• Faculty: Dr. Larry Salzmann. Salzmann is a Clinical Associate Professor in the Department of Orthodontics and Pediatric Dentistry. He serves as Director of the Predoctoral Program in Pediatric Dentistry as well as Clinic Director for Pediatric Dentistry. Described as “a great mentor who is very well-loved and admired by the dental school community,” Salzmann has been actively involved in diversity, equity and inclusion since he started at the school in 2016. As faculty co-chair of the school’s Multicultural Affairs Committee (MAC), he has been instrumental in planning many of the schoolwide events that celebrate DEI. In accepting the award, Salzmann mused about a cartoon character’s line, “The things that make me different are the things that make me.” In the context of an enterprise like the dental school, Salzmann said, that expression can be modified to say, “The things that make us different are the things that make us.” He urged everyone at the school to continue to be agents of change to maintain its welcoming and inclusive community, “not only because of our similarities but by exploring and celebrating the things that make us different.”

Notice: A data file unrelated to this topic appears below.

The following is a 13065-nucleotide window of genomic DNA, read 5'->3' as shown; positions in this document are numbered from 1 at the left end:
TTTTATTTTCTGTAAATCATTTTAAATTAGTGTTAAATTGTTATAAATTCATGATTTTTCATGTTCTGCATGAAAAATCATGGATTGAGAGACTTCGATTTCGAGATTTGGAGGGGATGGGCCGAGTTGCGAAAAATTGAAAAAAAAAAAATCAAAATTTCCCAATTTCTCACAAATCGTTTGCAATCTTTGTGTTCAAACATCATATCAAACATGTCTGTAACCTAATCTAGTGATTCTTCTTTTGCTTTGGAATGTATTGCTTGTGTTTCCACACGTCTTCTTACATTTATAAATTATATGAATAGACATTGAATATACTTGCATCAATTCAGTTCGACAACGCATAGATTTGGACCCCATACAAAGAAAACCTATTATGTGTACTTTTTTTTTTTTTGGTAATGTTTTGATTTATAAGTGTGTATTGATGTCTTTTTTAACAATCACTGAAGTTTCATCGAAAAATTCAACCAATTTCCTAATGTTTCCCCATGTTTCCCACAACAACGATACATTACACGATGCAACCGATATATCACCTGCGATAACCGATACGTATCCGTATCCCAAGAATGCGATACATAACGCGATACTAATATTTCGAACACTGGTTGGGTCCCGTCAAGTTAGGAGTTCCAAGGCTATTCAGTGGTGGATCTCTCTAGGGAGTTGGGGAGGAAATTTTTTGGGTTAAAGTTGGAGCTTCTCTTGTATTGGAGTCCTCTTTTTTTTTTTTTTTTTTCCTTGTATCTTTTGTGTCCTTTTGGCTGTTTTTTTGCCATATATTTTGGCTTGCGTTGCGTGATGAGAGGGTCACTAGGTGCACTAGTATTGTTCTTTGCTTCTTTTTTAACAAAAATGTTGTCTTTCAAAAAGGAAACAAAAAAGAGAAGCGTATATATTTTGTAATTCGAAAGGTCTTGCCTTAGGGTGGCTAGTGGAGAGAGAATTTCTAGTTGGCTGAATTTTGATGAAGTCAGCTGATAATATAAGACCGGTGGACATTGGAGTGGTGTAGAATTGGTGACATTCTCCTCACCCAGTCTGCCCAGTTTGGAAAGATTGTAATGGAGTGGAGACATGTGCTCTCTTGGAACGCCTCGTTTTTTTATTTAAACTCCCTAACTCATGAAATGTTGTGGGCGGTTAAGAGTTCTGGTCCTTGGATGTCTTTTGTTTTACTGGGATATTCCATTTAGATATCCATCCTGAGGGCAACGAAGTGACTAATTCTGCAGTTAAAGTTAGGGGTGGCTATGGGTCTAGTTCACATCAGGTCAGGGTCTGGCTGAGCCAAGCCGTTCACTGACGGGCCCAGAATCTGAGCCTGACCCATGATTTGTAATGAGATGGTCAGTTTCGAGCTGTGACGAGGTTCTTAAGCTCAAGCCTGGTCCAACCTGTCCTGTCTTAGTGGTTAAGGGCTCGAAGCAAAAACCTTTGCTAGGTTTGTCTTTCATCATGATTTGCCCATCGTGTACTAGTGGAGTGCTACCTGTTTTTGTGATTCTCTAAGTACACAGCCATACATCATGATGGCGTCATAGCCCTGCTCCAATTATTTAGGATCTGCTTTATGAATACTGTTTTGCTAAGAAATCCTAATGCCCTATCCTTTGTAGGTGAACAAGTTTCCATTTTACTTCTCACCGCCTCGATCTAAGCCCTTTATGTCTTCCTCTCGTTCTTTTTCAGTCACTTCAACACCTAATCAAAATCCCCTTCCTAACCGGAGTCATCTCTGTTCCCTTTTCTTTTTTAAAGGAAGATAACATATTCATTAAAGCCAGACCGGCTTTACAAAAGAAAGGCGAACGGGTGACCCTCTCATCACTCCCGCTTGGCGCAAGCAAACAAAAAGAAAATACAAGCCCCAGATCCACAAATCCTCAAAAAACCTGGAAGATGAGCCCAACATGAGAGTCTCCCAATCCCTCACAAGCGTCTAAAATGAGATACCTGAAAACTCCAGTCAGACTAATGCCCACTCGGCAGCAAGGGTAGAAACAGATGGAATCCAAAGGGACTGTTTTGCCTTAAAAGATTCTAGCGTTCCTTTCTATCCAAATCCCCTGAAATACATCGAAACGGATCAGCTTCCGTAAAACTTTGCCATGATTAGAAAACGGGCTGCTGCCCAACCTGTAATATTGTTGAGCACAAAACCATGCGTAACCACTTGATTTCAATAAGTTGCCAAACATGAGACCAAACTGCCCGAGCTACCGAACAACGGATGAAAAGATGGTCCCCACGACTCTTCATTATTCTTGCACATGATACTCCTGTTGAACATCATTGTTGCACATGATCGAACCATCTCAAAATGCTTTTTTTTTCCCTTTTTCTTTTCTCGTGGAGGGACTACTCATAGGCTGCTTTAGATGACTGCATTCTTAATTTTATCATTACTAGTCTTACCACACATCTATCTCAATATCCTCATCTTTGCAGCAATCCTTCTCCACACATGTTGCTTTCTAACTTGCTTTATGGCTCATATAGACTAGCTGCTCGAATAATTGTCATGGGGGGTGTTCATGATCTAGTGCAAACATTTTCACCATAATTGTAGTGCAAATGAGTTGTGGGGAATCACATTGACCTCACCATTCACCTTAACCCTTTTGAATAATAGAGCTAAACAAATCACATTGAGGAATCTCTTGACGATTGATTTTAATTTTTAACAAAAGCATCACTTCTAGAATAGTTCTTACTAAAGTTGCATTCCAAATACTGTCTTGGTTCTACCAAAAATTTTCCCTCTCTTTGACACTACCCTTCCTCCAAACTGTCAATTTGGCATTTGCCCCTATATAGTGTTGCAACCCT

• Student: Said Al-Jazaeri. A Dental Hygiene student who will graduate in May, Al-Jazaeri was cited for his continuous work and leadership with various organizations and initiatives. A nominator said the list of his activities outside his academic requirements would be too lengthy to list. As an illustration of his busy schedule, he was unable to attend the awards ceremony because he is in Kenya with a group of students and faculty participating in the school’s Global Initiatives program. That team implements preventive and early intervention oral health programs in several primary schools in rural Meru, Kenya. Other examples of his service include co-chair of the school’s MAC and vice president of the student chapter of the American Dental Hygienists Association. “Said’s natural instincts and motivations are to serve others, regardless of their race, gender or ethnicity,” a nominator wrote. “Whether it is to volunteer for a free dental day event or a health fair at a nearby elementary school, Said is always the first student to sign up and give of his time.”